Each Deflector Sheave Isolator order is specifically engineered for the project based on the system weights (load), degree of deflection (in radians), center-of-sheave to pillow-block dimensions (offset), car-versus-counterweight deflecting (static or variable), etc. Vector-mechanics mathematics is employed to determine the tangential loading and orthogonal vertical and horizontal forces for the isolator assembly independently at each side of the sheave. The program compares the specific vertical and horizontal loading

for each mount with an array of engineered isolators designed for the low frequencies (Hz) of elevator machines. It then selects the ideal combination of isolators for use in each direction of the forces and for each side of the sheave.

For ease of installation, the Deflector Sheave Isolators are designed to bolt to the machine beams using the same holes as the original deflector sheave. This allows the isolators to be installed either with the elevator installation or as a retrofit. The assemblies typically require 6.75 in. of vertical space, lowering the deflector sheave by that amount. Each isolator assembly is labeled for the specific sheave side, and the set carries a unique serial number. To aid in replacement, drawings are provided identifying the isolators used. The design has been certified by a California licensed structural engineer, and job-specific structural certification is available.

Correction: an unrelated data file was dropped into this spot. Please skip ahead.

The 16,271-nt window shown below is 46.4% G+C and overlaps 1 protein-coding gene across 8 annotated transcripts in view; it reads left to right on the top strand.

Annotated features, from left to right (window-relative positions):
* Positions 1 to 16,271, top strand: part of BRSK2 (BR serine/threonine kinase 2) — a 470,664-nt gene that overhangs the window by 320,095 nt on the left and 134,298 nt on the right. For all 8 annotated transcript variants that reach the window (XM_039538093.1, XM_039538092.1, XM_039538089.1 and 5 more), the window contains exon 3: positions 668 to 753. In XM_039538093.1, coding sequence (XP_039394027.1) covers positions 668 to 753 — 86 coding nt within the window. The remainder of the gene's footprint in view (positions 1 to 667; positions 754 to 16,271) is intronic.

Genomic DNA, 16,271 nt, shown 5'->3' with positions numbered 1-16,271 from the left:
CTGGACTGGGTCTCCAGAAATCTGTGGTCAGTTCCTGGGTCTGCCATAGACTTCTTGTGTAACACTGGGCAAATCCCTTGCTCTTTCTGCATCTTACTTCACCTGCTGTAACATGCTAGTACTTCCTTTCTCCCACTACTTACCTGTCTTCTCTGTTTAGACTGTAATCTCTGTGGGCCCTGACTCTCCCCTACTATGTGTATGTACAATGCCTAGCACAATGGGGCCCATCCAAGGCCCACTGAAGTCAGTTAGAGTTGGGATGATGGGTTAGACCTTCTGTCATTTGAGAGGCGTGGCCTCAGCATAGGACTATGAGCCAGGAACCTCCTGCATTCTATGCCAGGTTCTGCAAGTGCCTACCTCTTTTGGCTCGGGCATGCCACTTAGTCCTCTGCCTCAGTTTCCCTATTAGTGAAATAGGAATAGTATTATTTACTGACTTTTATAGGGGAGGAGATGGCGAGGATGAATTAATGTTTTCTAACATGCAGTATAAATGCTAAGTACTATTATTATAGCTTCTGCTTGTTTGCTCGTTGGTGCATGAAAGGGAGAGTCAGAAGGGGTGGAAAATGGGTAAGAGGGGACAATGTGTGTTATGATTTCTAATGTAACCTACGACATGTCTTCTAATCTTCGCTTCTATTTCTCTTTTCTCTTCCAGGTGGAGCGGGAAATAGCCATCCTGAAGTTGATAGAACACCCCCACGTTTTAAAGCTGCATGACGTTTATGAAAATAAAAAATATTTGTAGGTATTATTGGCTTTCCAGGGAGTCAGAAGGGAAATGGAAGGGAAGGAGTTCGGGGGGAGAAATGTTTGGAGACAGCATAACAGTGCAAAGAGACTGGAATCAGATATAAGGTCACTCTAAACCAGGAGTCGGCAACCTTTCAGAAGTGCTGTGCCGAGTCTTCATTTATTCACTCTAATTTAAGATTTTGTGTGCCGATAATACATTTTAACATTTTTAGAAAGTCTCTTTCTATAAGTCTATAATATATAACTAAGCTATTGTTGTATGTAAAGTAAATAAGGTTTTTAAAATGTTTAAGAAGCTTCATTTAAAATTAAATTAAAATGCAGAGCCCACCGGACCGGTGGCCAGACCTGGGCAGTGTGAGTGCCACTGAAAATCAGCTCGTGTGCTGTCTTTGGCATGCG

For more information, contact Richard C. Blaska of Smart Elevator Tech at phone: (415) 819-5744, e-mail: rich@smartelevatortech.com or www.smartelevatortech.com.

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Elevator World | January 2012 Cover